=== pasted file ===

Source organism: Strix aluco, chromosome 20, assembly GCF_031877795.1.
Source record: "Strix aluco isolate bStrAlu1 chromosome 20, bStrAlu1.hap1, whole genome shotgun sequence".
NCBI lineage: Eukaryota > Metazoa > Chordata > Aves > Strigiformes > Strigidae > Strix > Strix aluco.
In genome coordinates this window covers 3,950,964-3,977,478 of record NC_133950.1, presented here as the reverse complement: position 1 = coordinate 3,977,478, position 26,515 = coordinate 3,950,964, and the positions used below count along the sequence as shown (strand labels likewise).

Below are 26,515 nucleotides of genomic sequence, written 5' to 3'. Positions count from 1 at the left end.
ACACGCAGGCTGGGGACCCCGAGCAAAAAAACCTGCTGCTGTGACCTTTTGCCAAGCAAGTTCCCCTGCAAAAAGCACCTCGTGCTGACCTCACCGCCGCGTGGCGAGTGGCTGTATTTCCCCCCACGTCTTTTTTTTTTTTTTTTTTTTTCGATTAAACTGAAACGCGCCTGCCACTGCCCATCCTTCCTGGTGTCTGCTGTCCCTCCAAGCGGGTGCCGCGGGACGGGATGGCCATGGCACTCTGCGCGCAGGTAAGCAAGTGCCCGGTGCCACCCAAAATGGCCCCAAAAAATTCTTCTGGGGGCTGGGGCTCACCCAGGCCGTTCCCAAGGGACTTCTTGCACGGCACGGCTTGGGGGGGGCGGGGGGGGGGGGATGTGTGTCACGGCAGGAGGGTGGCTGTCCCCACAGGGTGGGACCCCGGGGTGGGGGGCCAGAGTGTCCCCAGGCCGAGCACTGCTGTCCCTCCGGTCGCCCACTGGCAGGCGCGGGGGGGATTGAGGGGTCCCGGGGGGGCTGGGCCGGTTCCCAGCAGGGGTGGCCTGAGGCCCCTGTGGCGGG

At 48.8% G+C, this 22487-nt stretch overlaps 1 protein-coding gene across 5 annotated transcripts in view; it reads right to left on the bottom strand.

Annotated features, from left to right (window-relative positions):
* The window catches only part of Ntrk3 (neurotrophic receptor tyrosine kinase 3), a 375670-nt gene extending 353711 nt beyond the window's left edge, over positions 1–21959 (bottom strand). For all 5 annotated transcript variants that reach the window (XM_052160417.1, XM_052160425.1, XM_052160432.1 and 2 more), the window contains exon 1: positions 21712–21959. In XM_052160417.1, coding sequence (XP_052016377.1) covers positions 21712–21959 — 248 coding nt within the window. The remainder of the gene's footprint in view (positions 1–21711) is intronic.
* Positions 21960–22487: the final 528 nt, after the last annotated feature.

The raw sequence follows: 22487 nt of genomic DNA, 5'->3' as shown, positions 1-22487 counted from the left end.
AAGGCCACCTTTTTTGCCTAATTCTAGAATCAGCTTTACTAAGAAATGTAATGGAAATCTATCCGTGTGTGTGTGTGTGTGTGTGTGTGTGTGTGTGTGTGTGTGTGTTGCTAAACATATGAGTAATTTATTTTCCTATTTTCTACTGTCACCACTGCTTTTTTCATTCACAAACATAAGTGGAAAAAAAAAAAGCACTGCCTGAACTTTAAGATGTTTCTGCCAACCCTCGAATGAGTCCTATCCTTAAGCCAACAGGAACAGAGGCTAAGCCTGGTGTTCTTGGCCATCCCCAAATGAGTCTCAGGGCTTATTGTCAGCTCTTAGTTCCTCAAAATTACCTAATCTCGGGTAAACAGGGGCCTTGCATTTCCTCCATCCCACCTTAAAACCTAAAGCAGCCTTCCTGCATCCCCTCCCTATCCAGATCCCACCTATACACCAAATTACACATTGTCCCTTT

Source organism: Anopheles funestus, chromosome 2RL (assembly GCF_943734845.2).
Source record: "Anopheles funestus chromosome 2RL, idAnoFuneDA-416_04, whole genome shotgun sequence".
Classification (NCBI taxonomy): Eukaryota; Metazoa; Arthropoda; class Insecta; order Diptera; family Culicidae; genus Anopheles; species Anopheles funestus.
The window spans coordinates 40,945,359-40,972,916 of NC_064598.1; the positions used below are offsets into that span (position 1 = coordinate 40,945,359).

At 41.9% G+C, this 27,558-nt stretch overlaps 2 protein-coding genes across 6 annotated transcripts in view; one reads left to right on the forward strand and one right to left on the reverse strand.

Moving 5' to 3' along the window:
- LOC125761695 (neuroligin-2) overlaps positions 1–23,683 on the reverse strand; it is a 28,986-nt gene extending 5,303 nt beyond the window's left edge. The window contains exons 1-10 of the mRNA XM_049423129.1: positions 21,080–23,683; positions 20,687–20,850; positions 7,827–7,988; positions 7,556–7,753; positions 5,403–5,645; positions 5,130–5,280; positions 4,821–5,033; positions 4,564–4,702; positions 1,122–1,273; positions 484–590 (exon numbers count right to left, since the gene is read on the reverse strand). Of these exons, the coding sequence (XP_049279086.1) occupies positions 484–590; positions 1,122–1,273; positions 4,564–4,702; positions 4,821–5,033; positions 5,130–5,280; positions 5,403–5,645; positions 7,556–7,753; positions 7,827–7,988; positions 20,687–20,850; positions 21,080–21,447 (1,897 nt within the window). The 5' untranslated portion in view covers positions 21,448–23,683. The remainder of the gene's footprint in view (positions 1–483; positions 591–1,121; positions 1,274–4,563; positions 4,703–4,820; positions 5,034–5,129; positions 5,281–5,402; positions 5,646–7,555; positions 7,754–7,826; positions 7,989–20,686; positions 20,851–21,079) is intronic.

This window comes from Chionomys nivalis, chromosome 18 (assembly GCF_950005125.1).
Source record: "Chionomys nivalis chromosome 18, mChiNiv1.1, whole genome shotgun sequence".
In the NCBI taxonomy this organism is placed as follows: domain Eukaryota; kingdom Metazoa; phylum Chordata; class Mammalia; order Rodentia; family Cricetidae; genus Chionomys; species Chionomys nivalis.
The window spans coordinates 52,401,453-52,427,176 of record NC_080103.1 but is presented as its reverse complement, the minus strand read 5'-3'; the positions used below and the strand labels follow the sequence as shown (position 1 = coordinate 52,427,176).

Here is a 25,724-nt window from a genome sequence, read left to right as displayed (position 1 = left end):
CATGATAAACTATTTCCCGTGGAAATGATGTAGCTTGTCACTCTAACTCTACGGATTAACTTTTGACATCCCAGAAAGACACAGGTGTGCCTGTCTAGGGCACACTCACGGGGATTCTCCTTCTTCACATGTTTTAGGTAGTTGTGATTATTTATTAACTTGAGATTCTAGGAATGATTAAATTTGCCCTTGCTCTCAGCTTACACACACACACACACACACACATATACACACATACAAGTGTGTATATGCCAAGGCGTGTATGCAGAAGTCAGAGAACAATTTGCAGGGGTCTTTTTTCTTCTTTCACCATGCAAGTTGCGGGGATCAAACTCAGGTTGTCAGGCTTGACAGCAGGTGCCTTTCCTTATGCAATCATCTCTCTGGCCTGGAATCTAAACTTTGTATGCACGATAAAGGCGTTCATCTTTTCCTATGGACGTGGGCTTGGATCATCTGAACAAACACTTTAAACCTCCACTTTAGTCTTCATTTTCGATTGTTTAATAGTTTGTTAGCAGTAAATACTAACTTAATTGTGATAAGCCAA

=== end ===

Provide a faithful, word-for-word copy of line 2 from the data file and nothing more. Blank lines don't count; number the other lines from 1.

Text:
Source record: "Strix aluco isolate bStrAlu1 chromosome 20, bStrAlu1.hap1, whole genome shotgun sequence".